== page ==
Between the fact that he founded effects house The Orphanage, the work that outfit subsequently produced and what I’ve seen of his directorial debut Legion, I’m ready to see more work from Scott Stewart. If it is forward-thinking stuff, great. If it’s good, solid genre filmmaking, great. We always want every new guy behind the camera to be some sort of genius, but I’m always happy to see someone making genre films that can work as entertainment. That may be Stwewart’s role, and if he transcends it, wonderful. If nothing else, he’s been roping in some great actors, and his adaptation of the Tokyo Pop graphic novel Priest just got three wonderful new faces. Read More »
As I was typing up some notes on Rob Zombie‘s Halloween II, this CNN headline flitted through my newsreader: ‘Victims of repeated abuse suffer complex trauma.’ It’s a truth that might jokingly apply to fans of the Halloween series, as the years since John Carpenter’s standard-setting original film have seen so many pointless, insipid sequels.
More seriously, you can apply it to the characters in Halloween II. Zombie seems quite interested in the psychological effect of violence on his characters. No one touched by Michael Myers is ever whole again. Those not carved into physical pieces are broken into traumatized shards. But while Zombie’s movie has ideas and intent, it is no more expressive than Myers’ white mask. Despite heavy doses of extreme violence, the most frightening thing about the movie is that it is unremittingly dull and inert. Read More »
Last month, /Film visited the set of H2 (Halloween 2). After flying into Atlanta, Georgia, a colleague and I followed a publicity firm’s map and drove far out into the country, down winding roads encased by high trees that exhaled into healthy farmland. The sun was setting, the temperature was cooling, and our cell phones were no longer getting reception. We were lost. We finally came to a local cop car blocking a road, lights on spin. The cop exited—he was alive—and said, “Here for the movie?” and pointed us in the direction of Haddonfield, a fictional town that millions of people all over the world have watched Michael Myers terrorize for years.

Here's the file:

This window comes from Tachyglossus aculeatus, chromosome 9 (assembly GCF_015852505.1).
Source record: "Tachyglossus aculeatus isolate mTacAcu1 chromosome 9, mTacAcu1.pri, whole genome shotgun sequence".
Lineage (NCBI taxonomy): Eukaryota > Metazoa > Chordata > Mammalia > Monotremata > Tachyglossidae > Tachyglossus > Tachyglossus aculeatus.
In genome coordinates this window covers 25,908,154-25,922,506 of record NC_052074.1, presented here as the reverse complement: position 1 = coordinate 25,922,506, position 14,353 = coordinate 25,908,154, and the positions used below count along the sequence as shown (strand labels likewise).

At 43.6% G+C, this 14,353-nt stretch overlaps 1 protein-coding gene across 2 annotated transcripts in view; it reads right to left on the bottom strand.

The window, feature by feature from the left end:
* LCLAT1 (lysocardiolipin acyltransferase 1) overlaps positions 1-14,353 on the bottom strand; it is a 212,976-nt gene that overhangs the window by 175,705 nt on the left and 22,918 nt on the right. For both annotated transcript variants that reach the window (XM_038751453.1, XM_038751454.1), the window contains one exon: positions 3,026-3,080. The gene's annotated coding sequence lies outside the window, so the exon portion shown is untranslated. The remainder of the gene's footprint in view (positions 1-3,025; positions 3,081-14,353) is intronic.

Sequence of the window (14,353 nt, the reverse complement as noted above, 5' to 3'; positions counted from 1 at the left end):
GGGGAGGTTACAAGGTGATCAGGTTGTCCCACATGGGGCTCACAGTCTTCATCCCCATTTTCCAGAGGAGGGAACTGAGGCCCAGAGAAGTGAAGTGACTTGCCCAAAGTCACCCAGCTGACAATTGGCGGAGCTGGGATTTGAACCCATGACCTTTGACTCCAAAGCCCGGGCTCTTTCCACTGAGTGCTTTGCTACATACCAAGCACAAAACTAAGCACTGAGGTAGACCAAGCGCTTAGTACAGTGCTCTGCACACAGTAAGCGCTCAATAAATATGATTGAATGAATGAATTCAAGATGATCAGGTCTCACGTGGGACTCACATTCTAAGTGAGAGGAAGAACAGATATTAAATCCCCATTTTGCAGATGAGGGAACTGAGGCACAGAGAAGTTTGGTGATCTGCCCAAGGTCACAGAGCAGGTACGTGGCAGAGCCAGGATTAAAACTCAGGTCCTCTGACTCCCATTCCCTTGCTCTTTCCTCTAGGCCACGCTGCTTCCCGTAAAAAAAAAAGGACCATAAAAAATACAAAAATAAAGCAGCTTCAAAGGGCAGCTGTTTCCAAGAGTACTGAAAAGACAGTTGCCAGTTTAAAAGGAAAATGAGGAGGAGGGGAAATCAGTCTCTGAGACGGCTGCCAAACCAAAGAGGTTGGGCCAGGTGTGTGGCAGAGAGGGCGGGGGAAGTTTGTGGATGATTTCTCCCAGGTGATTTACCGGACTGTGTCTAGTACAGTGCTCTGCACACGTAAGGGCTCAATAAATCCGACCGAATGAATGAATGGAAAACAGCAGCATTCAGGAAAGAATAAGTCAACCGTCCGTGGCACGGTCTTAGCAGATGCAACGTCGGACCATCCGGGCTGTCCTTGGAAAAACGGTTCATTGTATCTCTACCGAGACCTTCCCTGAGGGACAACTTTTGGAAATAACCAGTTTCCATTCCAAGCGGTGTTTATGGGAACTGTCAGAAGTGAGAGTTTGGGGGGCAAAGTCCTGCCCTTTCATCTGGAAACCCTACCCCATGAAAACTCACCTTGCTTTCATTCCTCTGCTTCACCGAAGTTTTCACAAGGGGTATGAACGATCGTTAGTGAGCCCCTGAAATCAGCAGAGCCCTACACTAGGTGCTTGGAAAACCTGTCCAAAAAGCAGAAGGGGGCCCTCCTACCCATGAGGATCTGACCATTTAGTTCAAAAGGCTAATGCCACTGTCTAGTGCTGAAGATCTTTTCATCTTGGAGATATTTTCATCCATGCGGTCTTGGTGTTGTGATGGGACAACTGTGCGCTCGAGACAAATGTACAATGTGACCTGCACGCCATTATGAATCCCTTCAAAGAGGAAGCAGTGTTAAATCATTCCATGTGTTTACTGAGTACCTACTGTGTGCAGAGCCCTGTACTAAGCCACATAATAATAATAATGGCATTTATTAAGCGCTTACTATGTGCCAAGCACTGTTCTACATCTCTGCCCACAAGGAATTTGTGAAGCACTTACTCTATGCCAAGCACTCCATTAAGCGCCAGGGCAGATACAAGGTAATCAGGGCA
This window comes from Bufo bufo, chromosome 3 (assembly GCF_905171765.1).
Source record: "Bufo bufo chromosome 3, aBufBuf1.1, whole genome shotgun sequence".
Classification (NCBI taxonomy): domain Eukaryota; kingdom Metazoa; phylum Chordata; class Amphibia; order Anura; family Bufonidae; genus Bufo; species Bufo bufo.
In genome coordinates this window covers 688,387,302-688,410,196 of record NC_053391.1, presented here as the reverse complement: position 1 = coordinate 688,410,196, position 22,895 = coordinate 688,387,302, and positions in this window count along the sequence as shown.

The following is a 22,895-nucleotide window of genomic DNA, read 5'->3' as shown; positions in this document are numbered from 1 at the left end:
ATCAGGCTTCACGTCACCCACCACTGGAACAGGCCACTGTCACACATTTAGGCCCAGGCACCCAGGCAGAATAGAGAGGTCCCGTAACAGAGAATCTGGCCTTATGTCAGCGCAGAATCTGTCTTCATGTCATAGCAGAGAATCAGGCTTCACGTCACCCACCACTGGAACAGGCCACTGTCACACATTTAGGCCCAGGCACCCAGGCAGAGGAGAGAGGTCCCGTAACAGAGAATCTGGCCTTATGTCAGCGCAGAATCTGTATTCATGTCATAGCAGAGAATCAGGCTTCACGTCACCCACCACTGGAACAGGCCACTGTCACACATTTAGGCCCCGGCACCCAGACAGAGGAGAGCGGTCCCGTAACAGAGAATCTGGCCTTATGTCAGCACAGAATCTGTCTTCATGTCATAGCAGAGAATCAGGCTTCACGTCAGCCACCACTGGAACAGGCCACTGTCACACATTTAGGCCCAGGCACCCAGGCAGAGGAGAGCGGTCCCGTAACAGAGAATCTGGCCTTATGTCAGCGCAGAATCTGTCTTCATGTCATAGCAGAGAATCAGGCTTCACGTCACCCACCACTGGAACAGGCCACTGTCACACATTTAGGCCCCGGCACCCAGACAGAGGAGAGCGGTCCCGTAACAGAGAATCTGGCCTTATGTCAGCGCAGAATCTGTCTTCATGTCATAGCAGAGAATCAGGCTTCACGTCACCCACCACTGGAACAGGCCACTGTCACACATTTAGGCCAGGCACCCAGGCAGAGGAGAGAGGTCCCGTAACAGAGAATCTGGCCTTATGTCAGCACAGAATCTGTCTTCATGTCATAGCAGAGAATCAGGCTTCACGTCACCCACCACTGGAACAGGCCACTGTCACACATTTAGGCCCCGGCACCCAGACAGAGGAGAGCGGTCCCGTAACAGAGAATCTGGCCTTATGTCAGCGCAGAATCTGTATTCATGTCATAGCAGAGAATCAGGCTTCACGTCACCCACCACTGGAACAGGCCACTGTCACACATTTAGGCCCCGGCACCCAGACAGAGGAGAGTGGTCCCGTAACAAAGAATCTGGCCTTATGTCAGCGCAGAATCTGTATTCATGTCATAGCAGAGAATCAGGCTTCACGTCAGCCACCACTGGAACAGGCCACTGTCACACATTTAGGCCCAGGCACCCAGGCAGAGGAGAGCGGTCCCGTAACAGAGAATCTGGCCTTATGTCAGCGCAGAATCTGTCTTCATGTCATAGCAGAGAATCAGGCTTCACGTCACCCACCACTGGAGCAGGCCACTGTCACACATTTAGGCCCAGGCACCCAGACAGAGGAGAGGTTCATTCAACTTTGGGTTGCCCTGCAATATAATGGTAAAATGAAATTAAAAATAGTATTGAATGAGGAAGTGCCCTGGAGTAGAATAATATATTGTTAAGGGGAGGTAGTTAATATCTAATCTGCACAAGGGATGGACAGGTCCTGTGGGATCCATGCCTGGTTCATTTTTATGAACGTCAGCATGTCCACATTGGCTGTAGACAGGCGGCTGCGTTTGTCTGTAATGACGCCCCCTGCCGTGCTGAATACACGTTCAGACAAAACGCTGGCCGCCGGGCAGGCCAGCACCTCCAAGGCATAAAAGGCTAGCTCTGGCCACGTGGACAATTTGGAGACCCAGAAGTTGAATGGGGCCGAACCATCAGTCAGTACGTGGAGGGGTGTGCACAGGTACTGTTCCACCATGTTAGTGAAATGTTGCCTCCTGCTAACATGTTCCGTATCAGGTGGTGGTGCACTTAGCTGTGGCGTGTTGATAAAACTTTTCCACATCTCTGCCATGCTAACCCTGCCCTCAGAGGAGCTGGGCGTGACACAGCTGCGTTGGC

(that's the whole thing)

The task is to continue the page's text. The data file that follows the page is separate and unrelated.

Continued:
Since 2007, the grisly lore of Haddonfield has rested in the determined hands of writer/director Rob Zombie. And in my opinion, so does the current state and fate of the American horror film, an institution predictably oft-sniffed at, but that is vital to our culture. As exemplified in our epic interview—divided into two parts—Zombie is a filmmaker who is unapologetically forthright about detractors of his vision for Halloween and horror, and much more. There is great irony to be found in that so many 20somethings wake up to Zombie’s music cuing The Howard Stern Show, and that the same guy is creating cinema that aspires to haunt our grandkids’ nightmares more so than the last president. (Click here for part two of the interview.)
Hunter Stephenson: In December, it was officially announced that you were on board for the sequel. So, between then and the release date this August, you have had to write, cast, prep, shoot and now you guys are editing. That’s such a small window. When you first sat down to write the script, where did you want to go with Myers and this new mythology you created?
Rob Zombie: Well, I looked back at the first film and I thought, What would be the most realistic fall-out from the events that occurred previously? So, I started with Laurie Strode. The reality now is this: here is a girl who wakes up, her parents are murdered, most of her friends are murdered, and she finds out her brother is the person who killed everybody. What is the reality of that? What does that do to a person? I felt it would be much more interesting this time to make Laurie this dark, damaged character. And everyone else too.
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